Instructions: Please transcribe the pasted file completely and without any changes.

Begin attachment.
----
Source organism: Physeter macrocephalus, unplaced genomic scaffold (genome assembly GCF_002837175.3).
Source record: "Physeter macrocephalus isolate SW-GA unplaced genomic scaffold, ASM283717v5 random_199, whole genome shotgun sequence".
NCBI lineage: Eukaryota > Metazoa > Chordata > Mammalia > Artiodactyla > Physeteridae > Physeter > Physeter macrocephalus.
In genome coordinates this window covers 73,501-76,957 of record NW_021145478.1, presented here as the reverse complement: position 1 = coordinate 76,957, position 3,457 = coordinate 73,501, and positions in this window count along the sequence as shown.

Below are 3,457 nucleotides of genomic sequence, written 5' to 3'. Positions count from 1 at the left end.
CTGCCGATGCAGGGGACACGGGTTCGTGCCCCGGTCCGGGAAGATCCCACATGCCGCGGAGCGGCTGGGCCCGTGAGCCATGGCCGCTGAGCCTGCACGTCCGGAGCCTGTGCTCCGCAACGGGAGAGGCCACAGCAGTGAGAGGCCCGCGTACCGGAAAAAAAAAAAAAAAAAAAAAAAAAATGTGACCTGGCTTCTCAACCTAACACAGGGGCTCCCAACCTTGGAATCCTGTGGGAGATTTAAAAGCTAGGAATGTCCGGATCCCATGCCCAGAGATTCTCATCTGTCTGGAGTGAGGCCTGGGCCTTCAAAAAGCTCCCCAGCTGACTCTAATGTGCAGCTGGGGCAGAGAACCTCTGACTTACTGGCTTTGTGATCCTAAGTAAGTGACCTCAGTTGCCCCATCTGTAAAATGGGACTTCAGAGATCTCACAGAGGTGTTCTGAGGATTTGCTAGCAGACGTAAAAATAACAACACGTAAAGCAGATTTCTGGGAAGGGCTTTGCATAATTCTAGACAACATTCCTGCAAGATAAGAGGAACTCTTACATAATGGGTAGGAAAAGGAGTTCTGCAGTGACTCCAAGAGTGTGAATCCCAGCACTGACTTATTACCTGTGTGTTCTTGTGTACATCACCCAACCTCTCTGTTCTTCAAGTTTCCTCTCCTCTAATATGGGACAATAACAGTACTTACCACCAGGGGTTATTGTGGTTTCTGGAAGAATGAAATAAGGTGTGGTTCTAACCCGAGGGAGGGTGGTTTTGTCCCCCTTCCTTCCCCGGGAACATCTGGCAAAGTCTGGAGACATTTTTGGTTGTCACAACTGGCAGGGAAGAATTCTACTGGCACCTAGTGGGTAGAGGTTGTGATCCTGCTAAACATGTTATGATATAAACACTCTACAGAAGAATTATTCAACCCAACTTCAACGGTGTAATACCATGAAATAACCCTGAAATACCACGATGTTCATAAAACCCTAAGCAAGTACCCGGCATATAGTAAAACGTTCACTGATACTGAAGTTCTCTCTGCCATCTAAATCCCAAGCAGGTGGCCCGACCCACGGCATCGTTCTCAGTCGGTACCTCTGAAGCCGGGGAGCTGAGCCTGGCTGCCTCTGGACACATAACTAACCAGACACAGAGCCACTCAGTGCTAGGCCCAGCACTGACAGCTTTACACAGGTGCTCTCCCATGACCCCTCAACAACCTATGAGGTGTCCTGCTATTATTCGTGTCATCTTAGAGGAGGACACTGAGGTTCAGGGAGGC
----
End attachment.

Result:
Source organism: Physeter macrocephalus, unplaced genomic scaffold (genome assembly GCF_002837175.3).
Source record: "Physeter macrocephalus isolate SW-GA unplaced genomic scaffold, ASM283717v5 random_199, whole genome shotgun sequence".
NCBI lineage: Eukaryota > Metazoa > Chordata > Mammalia > Artiodactyla > Physeteridae > Physeter > Physeter macrocephalus.
In genome coordinates this window covers 73,501-76,957 of record NW_021145478.1, presented here as the reverse complement: position 1 = coordinate 76,957, position 3,457 = coordinate 73,501, and positions in this window count along the sequence as shown.

Below are 3,457 nucleotides of genomic sequence, written 5' to 3'. Positions count from 1 at the left end.
CTGCCGATGCAGGGGACACGGGTTCGTGCCCCGGTCCGGGAAGATCCCACATGCCGCGGAGCGGCTGGGCCCGTGAGCCATGGCCGCTGAGCCTGCACGTCCGGAGCCTGTGCTCCGCAACGGGAGAGGCCACAGCAGTGAGAGGCCCGCGTACCGGAAAAAAAAAAAAAAAAAAAAAAAAAATGTGACCTGGCTTCTCAACCTAACACAGGGGCTCCCAACCTTGGAATCCTGTGGGAGATTTAAAAGCTAGGAATGTCCGGATCCCATGCCCAGAGATTCTCATCTGTCTGGAGTGAGGCCTGGGCCTTCAAAAAGCTCCCCAGCTGACTCTAATGTGCAGCTGGGGCAGAGAACCTCTGACTTACTGGCTTTGTGATCCTAAGTAAGTGACCTCAGTTGCCCCATCTGTAAAATGGGACTTCAGAGATCTCACAGAGGTGTTCTGAGGATTTGCTAGCAGACGTAAAAATAACAACACGTAAAGCAGATTTCTGGGAAGGGCTTTGCATAATTCTAGACAACATTCCTGCAAGATAAGAGGAACTCTTACATAATGGGTAGGAAAAGGAGTTCTGCAGTGACTCCAAGAGTGTGAATCCCAGCACTGACTTATTACCTGTGTGTTCTTGTGTACATCACCCAACCTCTCTGTTCTTCAAGTTTCCTCTCCTCTAATATGGGACAATAACAGTACTTACCACCAGGGGTTATTGTGGTTTCTGGAAGAATGAAATAAGGTGTGGTTCTAACCCGAGGGAGGGTGGTTTTGTCCCCCTTCCTTCCCCGGGAACATCTGGCAAAGTCTGGAGACATTTTTGGTTGTCACAACTGGCAGGGAAGAATTCTACTGGCACCTAGTGGGTAGAGGTTGTGATCCTGCTAAACATGTTATGATATAAACACTCTACAGAAGAATTATTCAACCCAACTTCAACGGTGTAATACCATGAAATAACCCTGAAATACCACGATGTTCATAAAACCCTAAGCAAGTACCCGGCATATAGTAAAACGTTCACTGATACTGAAGTTCTCTCTGCCATCTAAATCCCAAGCAGGTGGCCCGACCCACGGCATCGTTCTCAGTCGGTACCTCTGAAGCCGGGGAGCTGAGCCTGGCTGCCTCTGGACACATAACTAACCAGACACAGAGCCACTCAGTGCTAGGCCCAGCACTGACAGCTTTACACAGGTGCTCTCCCATGACCCCTCAACAACCTATGAGGTGTCCTGCTATTATTCGTGTCATCTTAGAGGAGGACACTGAGGTTCAGGGAGGC